Interestingly enough, the only time in recent memory that Article 5 of the alliance was invoked, the one that requires all treaty signatories to provide aid and assistance to a fellow signatory that is being threatened by a foreign invader, was right after 9/11. Guess who benefited from that? The United States.

The country I live in, one that rejects our obligation to assist allies in distress and looks the other way when freedom fighters are jailed and then tortured, is not the one I grew up in. We have a chance to pause and reflect in this dolorous moment, as we consider the passing of a moral giant, and reconsider what we owe to the international community, and to ourselves as keeper of the flame of liberty.

We could not save Navalny, but perhaps by honoring his passing, we can save ourselves.

Christine Flowers is an attorney and lifelong Philadelphian. @flowerlady61

4 thoughts on “Christine Flowers: Navalny was the hero Russia needed”

  1. I would add to the list, Boris Pasternak. Having won a Nobel Prize for Dr. Zhivago, he was forbidden to accept it and spent his life in Russian under to gaze of the apparatchiks. More recent, Fang Fang’s account of the COVID pandemic in Wuhan City. A diary account which tells you more about the Chinese Communist Party that reams of “news” reports.

  2. Oregonians in 2020 passed a ballot measure that created the most liberal drug law in the country, decriminalizing the possession of small amounts of illicit drugs and funneling hundreds of millions of dollars in cannabis taxes to addiction recovery services. Instead of arresting drug users, police issue them $100 citations along with a card that lists the number to a hotline for addiction treatment services, which they can call in exchange for help dismissing the citation. Those who simply ignore the citations face no legal ramifications. State data shows only 4 percent of people who receive citations call the hotline. Feelings v data. Feelings lost, again.

    The fellas, and ladies (and trans) leaders in the Pentagon already know that trying to export “democracy” to other countries does not work. Is it profitable? Yes. Is it effective in implementing an actual “democracy” where other cultures have different political structures? No, it is not effective. Did you know that Alexei Navalny was born to a Ukrainian father and spent many childhood days in Ukraine? Despite that, most say Navalny was also a Russian nationalist who would have done the same thing as Putin regarding Ukraine – but perhaps even more efficiently because he would have clamped down on corruption. A few weeks into Russia’s full-out invasion of Ukraine two years ago, one of the main spokespeople for the Ukrainian government at the time, Oleksiy Arestovych, said that a Russian liberal-democrat president would have also invaded Ukraine in the same manner – such was the logic of geopolitical confrontation. That kind of thinking presumes that the US-led West was intent on humiliating Russia in the way no Russian leader would have ever accepted – delivering a strategic defeat upon it. That’s indeed something that many hawkish commentators in the West are calling for today.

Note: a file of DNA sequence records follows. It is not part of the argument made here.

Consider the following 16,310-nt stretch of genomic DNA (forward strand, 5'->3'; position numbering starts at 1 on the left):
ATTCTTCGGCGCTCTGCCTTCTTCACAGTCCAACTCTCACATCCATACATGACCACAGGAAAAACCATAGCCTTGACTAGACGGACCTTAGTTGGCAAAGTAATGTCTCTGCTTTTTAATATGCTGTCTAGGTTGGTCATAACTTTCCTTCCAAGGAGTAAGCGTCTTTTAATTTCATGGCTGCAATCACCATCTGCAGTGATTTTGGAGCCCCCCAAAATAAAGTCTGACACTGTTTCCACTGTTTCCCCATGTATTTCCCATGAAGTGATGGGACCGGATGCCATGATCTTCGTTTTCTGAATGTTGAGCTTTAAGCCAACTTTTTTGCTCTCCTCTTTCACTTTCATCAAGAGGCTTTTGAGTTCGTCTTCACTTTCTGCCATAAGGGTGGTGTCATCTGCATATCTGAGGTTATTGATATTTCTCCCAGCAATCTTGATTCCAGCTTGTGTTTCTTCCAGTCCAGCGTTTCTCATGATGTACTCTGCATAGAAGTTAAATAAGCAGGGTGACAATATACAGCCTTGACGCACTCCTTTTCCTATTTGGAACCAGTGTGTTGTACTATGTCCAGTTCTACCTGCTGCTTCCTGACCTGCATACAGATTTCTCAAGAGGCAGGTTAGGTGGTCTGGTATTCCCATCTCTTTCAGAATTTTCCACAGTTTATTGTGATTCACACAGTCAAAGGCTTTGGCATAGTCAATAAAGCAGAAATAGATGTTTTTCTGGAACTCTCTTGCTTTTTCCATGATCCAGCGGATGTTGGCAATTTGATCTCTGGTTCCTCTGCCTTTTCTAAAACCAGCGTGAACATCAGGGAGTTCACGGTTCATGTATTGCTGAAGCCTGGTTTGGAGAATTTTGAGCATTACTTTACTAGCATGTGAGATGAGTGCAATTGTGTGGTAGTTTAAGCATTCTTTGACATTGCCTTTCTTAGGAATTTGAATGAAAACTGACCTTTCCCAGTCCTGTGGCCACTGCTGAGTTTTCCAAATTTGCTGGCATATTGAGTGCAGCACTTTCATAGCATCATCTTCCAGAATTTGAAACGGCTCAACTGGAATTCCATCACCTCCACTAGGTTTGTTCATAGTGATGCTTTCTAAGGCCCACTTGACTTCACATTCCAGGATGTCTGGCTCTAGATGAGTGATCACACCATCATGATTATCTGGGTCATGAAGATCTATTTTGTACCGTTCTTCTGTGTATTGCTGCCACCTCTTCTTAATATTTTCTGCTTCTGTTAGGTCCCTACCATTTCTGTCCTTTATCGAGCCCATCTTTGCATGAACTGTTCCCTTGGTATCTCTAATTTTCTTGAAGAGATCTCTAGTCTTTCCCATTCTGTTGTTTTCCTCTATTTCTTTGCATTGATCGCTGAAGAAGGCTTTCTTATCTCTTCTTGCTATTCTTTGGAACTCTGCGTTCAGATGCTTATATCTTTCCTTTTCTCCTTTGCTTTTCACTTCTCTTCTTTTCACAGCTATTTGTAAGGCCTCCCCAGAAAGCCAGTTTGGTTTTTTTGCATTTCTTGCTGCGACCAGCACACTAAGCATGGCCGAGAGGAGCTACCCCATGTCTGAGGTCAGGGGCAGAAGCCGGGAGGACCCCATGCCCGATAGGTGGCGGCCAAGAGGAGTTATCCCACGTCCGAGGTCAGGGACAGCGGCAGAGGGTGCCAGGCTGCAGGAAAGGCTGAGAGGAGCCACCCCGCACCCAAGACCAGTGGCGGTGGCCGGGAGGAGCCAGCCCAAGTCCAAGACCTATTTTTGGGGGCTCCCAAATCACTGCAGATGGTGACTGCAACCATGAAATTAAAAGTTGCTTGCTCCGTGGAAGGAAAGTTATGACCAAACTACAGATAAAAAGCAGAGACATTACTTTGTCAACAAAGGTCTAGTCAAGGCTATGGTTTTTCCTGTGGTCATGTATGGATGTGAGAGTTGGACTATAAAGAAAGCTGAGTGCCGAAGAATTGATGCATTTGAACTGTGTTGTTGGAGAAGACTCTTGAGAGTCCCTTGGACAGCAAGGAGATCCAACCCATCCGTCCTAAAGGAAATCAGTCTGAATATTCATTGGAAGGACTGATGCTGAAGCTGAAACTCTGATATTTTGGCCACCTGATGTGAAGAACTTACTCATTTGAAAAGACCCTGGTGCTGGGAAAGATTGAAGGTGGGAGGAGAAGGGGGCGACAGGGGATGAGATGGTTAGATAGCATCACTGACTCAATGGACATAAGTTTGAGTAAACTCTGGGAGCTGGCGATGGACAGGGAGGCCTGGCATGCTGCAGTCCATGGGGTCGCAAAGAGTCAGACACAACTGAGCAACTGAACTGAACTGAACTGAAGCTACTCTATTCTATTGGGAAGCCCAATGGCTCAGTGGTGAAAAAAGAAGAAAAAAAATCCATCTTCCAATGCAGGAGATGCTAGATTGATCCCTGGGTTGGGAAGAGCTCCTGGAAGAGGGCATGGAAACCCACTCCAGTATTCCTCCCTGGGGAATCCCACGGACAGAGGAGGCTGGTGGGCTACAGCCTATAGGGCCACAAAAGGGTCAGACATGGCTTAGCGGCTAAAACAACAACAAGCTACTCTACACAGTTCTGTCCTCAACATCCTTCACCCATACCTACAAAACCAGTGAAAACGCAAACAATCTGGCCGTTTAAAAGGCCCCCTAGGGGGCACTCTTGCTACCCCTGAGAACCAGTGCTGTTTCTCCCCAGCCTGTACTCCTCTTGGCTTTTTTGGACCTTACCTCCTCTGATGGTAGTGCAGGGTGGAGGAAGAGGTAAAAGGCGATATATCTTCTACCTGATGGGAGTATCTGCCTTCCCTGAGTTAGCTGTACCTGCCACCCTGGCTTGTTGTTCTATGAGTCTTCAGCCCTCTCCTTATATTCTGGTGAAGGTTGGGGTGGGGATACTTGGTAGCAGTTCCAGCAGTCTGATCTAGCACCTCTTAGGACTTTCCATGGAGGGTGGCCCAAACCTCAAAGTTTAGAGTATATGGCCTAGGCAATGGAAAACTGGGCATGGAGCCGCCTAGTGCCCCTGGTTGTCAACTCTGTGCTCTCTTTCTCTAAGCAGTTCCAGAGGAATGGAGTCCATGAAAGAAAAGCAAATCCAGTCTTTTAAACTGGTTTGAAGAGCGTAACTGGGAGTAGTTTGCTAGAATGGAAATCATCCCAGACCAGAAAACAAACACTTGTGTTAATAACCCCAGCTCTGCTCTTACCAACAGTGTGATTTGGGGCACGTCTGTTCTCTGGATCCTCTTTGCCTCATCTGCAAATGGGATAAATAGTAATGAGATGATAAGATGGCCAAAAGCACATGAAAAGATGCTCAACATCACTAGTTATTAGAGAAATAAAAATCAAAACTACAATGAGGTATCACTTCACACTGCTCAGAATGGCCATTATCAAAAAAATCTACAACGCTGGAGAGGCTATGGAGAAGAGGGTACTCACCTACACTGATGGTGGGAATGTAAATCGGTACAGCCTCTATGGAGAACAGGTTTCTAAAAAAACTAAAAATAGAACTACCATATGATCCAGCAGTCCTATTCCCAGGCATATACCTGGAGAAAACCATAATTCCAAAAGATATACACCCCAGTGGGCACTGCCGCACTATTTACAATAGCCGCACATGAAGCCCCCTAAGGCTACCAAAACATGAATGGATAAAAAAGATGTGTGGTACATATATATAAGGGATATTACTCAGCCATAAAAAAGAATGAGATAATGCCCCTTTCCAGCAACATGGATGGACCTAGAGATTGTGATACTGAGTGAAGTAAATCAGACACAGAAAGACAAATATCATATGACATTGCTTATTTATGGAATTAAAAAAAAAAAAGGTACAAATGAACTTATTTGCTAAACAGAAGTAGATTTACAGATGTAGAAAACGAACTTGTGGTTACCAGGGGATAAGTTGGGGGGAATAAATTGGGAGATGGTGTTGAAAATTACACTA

Navalny was first and foremost a Russian politician, which is why he made what felt like a suicidal choice to return to Russia after surviving the poisoning. All we get from MSM is complete propaganda. B+L is weak sauce.

  3. Even when (somehow) Christine is on the right side of history, one can’t help but be reminded just what a moral fraud she is. In this column, she manages to say almost all of the right things and even assigns blame to *SOME* of those on the Right (albeit after the fact) But.. anyone who even casually knows her history of intellectual immorality knows that all it takes is a casual perusal of he social media to see how much time and energy she gives to promoting these same cretins. She writes here of her outrage at what happened to Navalny and then one looks at her Facebook or Twitter feed and you can see the phony zeal with which she (literally) cries and screams over some sports team. She can write paragraph after paragraph about some convoluted reason why the Eagles or Phillies are intertwined with the very fabric of every human who ever stepped foot in Pennsylvania. Navalny gets barely a mention until he’s in the news, and leading up to his death, she fawns all over the very same people who support and promote Putin. Yes. Christine is outraged again and of course she will let you know that she cried. But consider what outrages Christine and makes her cry before taking her very seriously.